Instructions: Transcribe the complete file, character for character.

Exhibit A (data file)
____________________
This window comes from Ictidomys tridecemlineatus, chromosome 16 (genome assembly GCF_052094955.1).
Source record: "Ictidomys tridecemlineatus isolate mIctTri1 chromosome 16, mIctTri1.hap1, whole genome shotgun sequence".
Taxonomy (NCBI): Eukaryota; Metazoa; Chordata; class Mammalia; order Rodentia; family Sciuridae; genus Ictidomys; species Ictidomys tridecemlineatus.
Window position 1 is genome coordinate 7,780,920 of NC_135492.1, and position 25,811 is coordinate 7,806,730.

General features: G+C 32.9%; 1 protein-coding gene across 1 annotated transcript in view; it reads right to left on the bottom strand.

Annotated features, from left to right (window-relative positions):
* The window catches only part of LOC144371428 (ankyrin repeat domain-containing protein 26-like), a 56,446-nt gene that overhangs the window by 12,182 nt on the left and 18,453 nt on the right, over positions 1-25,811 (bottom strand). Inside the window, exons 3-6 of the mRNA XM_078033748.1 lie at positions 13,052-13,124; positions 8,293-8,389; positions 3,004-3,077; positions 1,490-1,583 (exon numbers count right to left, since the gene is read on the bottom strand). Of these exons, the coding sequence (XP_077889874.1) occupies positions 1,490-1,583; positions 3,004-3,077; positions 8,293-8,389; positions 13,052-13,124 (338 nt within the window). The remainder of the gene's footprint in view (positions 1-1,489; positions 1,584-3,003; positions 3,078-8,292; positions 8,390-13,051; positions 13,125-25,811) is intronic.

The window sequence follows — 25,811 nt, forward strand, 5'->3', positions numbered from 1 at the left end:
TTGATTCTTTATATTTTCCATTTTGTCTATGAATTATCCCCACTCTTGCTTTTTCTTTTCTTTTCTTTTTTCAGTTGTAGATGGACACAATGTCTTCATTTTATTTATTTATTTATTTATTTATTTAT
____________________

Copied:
This window comes from Ictidomys tridecemlineatus, chromosome 16 (genome assembly GCF_052094955.1).
Source record: "Ictidomys tridecemlineatus isolate mIctTri1 chromosome 16, mIctTri1.hap1, whole genome shotgun sequence".
Taxonomy (NCBI): Eukaryota; Metazoa; Chordata; class Mammalia; order Rodentia; family Sciuridae; genus Ictidomys; species Ictidomys tridecemlineatus.
Window position 1 is genome coordinate 7,780,920 of NC_135492.1, and position 25,811 is coordinate 7,806,730.

General features: G+C 32.9%; 1 protein-coding gene across 1 annotated transcript in view; it reads right to left on the bottom strand.

Annotated features, from left to right (window-relative positions):
* The window catches only part of LOC144371428 (ankyrin repeat domain-containing protein 26-like), a 56,446-nt gene that overhangs the window by 12,182 nt on the left and 18,453 nt on the right, over positions 1-25,811 (bottom strand). Inside the window, exons 3-6 of the mRNA XM_078033748.1 lie at positions 13,052-13,124; positions 8,293-8,389; positions 3,004-3,077; positions 1,490-1,583 (exon numbers count right to left, since the gene is read on the bottom strand). Of these exons, the coding sequence (XP_077889874.1) occupies positions 1,490-1,583; positions 3,004-3,077; positions 8,293-8,389; positions 13,052-13,124 (338 nt within the window). The remainder of the gene's footprint in view (positions 1-1,489; positions 1,584-3,003; positions 3,078-8,292; positions 8,390-13,051; positions 13,125-25,811) is intronic.

The window sequence follows — 25,811 nt, forward strand, 5'->3', positions numbered from 1 at the left end:
TTGATTCTTTATATTTTCCATTTTGTCTATGAATTATCCCCACTCTTGCTTTTTCTTTTCTTTTCTTTTTTCAGTTGTAGATGGACACAATGTCTTCATTTTATTTATTTATTTATTTATTTATTTAT